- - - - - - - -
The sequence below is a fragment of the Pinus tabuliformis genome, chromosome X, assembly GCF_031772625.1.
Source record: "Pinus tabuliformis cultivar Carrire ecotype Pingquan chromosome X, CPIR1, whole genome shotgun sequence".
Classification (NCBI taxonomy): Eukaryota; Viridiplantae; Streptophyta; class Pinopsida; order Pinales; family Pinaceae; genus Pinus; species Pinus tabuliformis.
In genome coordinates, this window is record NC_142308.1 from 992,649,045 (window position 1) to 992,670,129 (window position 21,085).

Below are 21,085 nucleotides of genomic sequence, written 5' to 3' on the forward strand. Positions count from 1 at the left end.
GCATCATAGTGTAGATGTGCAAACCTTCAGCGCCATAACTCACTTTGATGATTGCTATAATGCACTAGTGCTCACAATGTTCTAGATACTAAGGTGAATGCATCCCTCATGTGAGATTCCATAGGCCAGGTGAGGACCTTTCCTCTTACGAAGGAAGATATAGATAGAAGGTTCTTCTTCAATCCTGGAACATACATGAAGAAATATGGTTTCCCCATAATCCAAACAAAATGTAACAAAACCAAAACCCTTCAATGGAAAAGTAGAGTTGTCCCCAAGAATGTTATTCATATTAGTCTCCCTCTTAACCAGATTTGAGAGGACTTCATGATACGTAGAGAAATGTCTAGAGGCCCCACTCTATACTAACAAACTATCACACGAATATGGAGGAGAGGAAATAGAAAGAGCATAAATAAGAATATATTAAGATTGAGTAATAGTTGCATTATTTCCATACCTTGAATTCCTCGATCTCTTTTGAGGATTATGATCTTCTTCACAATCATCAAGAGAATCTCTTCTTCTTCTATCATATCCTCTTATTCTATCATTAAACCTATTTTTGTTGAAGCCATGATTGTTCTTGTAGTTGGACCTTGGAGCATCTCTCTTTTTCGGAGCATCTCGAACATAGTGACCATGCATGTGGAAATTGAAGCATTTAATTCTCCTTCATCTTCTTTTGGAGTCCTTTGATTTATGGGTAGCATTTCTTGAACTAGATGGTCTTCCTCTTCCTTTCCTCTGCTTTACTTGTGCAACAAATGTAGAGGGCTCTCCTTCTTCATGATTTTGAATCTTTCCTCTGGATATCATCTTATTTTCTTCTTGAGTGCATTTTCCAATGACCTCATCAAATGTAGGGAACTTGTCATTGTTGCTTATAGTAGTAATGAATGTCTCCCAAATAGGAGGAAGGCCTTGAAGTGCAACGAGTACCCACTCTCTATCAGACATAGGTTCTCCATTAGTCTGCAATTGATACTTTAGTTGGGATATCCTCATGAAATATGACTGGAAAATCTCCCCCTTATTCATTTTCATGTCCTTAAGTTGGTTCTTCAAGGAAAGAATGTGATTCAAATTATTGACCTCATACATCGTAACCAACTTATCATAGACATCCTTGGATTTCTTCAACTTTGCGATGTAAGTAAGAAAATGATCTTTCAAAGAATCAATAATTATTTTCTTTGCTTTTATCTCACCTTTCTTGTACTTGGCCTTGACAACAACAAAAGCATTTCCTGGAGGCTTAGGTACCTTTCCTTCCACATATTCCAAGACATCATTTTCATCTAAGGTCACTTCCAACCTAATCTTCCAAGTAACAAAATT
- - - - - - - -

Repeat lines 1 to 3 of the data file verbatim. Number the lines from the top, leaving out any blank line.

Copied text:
The sequence below is a fragment of the Pinus tabuliformis genome, chromosome X, assembly GCF_031772625.1.
Source record: "Pinus tabuliformis cultivar Carrire ecotype Pingquan chromosome X, CPIR1, whole genome shotgun sequence".
Classification (NCBI taxonomy): Eukaryota; Viridiplantae; Streptophyta; class Pinopsida; order Pinales; family Pinaceae; genus Pinus; species Pinus tabuliformis.